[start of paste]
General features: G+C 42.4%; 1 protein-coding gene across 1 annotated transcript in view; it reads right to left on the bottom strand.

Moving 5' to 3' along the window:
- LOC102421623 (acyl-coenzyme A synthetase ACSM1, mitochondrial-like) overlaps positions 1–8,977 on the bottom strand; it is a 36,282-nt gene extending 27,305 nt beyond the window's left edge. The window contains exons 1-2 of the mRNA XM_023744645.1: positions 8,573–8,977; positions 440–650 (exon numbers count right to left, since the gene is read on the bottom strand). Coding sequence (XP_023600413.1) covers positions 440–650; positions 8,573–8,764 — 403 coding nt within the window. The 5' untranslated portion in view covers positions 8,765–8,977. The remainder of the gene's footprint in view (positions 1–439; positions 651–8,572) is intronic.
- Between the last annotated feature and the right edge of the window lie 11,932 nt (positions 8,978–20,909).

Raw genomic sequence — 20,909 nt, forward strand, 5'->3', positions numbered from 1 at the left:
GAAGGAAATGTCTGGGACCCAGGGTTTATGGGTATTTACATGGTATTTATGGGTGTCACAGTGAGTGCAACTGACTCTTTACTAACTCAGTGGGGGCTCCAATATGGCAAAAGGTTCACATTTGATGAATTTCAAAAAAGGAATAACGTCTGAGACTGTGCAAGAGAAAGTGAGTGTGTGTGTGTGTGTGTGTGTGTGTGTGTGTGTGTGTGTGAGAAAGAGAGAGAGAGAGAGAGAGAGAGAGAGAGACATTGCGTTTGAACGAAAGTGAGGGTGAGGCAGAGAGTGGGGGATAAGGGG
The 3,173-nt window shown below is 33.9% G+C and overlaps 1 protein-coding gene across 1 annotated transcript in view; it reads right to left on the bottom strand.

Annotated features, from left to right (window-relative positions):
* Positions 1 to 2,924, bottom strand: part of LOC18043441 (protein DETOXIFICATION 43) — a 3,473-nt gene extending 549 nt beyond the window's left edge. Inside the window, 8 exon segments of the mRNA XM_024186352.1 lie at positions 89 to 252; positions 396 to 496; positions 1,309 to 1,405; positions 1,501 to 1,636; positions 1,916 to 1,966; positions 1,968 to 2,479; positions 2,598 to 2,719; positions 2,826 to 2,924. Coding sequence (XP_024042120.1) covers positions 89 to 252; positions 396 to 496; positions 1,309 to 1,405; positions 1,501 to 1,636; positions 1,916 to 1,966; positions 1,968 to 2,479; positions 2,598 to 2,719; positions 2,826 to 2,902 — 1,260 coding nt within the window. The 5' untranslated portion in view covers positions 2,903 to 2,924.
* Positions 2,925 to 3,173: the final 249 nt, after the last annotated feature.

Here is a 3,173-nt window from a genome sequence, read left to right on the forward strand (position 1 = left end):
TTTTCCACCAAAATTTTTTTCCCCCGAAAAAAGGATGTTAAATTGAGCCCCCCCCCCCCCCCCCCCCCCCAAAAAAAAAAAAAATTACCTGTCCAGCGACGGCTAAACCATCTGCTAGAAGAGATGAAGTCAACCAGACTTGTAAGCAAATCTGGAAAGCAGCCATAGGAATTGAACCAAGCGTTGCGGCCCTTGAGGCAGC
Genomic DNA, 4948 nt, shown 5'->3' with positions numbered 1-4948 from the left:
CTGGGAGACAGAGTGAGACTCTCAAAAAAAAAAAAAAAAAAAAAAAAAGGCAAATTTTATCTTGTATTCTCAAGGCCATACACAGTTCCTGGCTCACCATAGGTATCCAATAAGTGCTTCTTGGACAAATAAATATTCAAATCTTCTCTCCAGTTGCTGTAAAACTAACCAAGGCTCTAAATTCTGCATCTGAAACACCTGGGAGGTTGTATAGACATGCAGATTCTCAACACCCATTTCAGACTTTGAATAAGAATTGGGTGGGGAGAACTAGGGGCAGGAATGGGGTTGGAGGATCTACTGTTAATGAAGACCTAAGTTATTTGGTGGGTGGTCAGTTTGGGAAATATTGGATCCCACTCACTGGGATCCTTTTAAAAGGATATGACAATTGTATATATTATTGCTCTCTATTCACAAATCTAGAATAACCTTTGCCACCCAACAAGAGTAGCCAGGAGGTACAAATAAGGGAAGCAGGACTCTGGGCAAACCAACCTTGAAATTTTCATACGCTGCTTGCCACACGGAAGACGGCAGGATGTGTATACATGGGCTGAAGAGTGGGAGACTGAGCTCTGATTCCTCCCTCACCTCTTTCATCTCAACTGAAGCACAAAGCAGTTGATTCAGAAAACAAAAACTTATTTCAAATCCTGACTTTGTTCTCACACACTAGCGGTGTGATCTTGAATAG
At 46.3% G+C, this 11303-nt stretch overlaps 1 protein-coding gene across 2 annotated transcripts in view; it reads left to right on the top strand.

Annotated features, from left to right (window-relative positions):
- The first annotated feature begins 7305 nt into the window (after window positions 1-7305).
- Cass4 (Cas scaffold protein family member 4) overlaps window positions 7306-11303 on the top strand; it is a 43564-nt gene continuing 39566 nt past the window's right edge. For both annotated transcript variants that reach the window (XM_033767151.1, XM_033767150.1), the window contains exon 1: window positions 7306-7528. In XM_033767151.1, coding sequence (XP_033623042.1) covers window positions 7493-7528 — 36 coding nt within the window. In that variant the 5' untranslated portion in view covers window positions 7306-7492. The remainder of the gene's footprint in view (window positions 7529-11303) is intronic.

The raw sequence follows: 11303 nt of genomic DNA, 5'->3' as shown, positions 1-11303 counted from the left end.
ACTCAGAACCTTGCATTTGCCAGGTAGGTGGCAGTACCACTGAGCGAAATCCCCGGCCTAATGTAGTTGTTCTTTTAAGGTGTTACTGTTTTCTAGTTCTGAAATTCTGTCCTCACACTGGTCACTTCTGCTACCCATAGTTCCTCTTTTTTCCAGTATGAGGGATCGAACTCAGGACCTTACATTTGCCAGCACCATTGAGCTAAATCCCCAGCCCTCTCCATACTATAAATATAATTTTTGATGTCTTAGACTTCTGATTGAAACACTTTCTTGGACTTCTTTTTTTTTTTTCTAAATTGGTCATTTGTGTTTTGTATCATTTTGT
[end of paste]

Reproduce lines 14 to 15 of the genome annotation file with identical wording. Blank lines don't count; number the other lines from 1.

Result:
CTGGGAGACAGAGTGAGACTCTCAAAAAAAAAAAAAAAAAAAAAAAAAGGCAAATTTTATCTTGTATTCTCAAGGCCATACACAGTTCCTGGCTCACCATAGGTATCCAATAAGTGCTTCTTGGACAAATAAATATTCAAATCTTCTCTCCAGTTGCTGTAAAACTAACCAAGGCTCTAAATTCTGCATCTGAAACACCTGGGAGGTTGTATAGACATGCAGATTCTCAACACCCATTTCAGACTTTGAATAAGAATTGGGTGGGGAGAACTAGGGGCAGGAATGGGGTTGGAGGATCTACTGTTAATGAAGACCTAAGTTATTTGGTGGGTGGTCAGTTTGGGAAATATTGGATCCCACTCACTGGGATCCTTTTAAAAGGATATGACAATTGTATATATTATTGCTCTCTATTCACAAATCTAGAATAACCTTTGCCACCCAACAAGAGTAGCCAGGAGGTACAAATAAGGGAAGCAGGACTCTGGGCAAACCAACCTTGAAATTTTCATACGCTGCTTGCCACACGGAAGACGGCAGGATGTGTATACATGGGCTGAAGAGTGGGAGACTGAGCTCTGATTCCTCCCTCACCTCTTTCATCTCAACTGAAGCACAAAGCAGTTGATTCAGAAAACAAAAACTTATTTCAAATCCTGACTTTGTTCTCACACACTAGCGGTGTGATCTTGAATAG
At 46.3% G+C, this 11303-nt stretch overlaps 1 protein-coding gene across 2 annotated transcripts in view; it reads left to right on the top strand.